And of course, Juan Mejia. While today's El Monte and South El Monte are increasingly seen as diverse communities with immigrants from around the world, in many ways, this is a return to the past. In the early twentieth century, as the San Gabriel Valley was being transformed by railro and farming, immigrants came from around the world.
Migrants from the U. El Monte developed a ring of ethnic barrios where many of these newcomers lived. Some like Hicks Camp became long lived vibrant communities, while others disappeared relatively quickly. La Mision was probably a barrio named for its proximity to the original San Gabriel Mission by the Rio Hondo river, while Canta Ranas earned its name from the frogs and other animal life that sang long the local bodies of water.
We also don't know a great deal of how these barrios interacted with each other. Did they all attend similar parties, for example? We do not know how migration into and out of the camps worked, or how circular migration to fields in Northern California operated. During an oral history with Joe Bautista, we learned that his family hired Braceros and invited them to share a song, a dance, and a plate of food at barrio gaterthings. We would love to learn more about how the Bracero Program, the U. Did you grow up in one of the barrios?
Was your father or grandfather a worker in the U. S-Mexico Bracero Program? Do you have photos or other material you would be willing to share? Your story is part of history, make it known! Research can be tough, but there are wonderful moments in every project that make it all worthwhile the old jock in me calls them "fist-pump" moments. In , as economic crises wreaked havoc on working-class school districts, his wife pushed him to become principal at Mountain View High School , telling him "you went into [education] to help people in the community when they needed you.
In reading how Ledesma combined institutional and community resources across generations, races, and classes, I began to see a pattern of collaborative community development and civic participation in my other sources. It became the frame for my essay on South El Monte. One year later, I've finally made it the San Gabriel Valley, and the fist-pumps keep coming. She invited her fellow campaigner Ida Werrett to us, and we talked for over three hours about their many struggles as parents and educators, including a long battle over the school board in the late s and s.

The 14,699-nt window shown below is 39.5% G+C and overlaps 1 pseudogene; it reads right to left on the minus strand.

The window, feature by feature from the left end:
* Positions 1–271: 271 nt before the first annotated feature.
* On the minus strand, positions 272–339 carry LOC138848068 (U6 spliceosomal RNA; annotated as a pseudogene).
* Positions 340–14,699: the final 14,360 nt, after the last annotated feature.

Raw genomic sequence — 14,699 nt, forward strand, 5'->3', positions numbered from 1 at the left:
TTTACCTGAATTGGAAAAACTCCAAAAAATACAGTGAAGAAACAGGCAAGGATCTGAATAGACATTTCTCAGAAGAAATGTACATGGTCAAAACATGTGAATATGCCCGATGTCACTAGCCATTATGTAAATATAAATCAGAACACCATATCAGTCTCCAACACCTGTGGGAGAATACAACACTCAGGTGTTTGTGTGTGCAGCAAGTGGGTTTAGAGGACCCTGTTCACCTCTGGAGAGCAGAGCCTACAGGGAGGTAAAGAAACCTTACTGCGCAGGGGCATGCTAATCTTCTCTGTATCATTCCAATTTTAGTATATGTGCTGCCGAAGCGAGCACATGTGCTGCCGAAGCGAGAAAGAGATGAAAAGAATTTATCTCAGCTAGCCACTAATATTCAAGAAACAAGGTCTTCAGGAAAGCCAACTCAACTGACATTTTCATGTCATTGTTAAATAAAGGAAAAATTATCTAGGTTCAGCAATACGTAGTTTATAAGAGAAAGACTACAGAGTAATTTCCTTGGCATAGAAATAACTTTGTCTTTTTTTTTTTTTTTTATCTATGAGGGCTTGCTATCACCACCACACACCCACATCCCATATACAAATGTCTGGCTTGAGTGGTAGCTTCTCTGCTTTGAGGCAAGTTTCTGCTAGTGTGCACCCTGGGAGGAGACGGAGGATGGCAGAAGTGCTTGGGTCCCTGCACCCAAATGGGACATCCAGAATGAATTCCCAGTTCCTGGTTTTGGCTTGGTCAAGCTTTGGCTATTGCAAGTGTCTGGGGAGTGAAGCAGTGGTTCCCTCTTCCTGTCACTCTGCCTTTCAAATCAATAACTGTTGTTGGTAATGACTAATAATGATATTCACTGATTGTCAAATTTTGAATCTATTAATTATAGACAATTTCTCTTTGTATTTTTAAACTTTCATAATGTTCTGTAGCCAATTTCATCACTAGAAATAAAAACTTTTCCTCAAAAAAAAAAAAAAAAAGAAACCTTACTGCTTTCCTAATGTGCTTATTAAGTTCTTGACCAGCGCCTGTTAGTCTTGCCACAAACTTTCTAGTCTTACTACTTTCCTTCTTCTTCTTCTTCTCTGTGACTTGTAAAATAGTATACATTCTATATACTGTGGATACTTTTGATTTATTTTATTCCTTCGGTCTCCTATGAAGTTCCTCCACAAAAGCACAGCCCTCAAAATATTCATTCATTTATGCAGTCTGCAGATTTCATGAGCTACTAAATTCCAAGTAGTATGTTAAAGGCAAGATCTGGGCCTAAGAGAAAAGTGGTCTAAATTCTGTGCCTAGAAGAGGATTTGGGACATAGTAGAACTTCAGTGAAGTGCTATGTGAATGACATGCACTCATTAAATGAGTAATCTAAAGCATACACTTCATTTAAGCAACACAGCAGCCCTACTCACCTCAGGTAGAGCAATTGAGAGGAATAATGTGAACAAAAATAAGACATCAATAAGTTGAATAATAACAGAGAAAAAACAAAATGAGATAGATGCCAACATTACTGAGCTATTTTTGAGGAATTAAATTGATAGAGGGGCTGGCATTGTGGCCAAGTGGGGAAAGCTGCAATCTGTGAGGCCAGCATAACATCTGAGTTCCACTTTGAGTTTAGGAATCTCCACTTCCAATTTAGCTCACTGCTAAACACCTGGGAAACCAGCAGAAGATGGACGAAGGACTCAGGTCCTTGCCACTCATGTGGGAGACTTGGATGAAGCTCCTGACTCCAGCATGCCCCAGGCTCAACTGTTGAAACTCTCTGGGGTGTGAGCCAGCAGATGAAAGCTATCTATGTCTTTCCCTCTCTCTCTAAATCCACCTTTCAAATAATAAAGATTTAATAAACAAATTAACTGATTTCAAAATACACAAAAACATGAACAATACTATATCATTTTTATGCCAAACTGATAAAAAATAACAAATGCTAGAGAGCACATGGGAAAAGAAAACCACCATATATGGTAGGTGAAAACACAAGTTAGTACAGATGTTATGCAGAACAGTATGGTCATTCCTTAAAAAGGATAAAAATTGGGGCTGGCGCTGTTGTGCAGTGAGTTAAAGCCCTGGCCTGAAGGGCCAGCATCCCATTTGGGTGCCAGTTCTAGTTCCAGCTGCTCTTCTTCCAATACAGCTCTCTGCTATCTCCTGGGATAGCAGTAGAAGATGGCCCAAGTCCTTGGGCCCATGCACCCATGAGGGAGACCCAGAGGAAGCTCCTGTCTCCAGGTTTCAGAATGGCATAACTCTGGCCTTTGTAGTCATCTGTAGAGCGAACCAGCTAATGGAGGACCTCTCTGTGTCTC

As they spoke of this fight, they flipped through their "war books," massive binders in which they had collected everything from newspaper clippings to board meeting minutes to election fliers to poems they had written. These "war books," which we hope to collect and digitize, offer a one-of-a-kind insider's view into the history of school politics and activism in the city. Growing up in East L. Every interview and every document adds a layer of complexity to this history. Sometimes there are moments of convergence, as when Gutierrez remembered how important it was that Ledesma hired locally to bring role models into schools.
Other times, complications arise; a parent organization I wrote enthusiastically about in the s became a major opponent of the CSEA in the s. While there will never be one simple story about the complexities of education, activism, and community, these new materials open up new possibilities. The more we can collect, the better the chance that someone can use these materials to have a fist-pump moment of their own. Details here and here. Muhammad Ali Start watching. Fine Cut Start watching.
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El Monte, California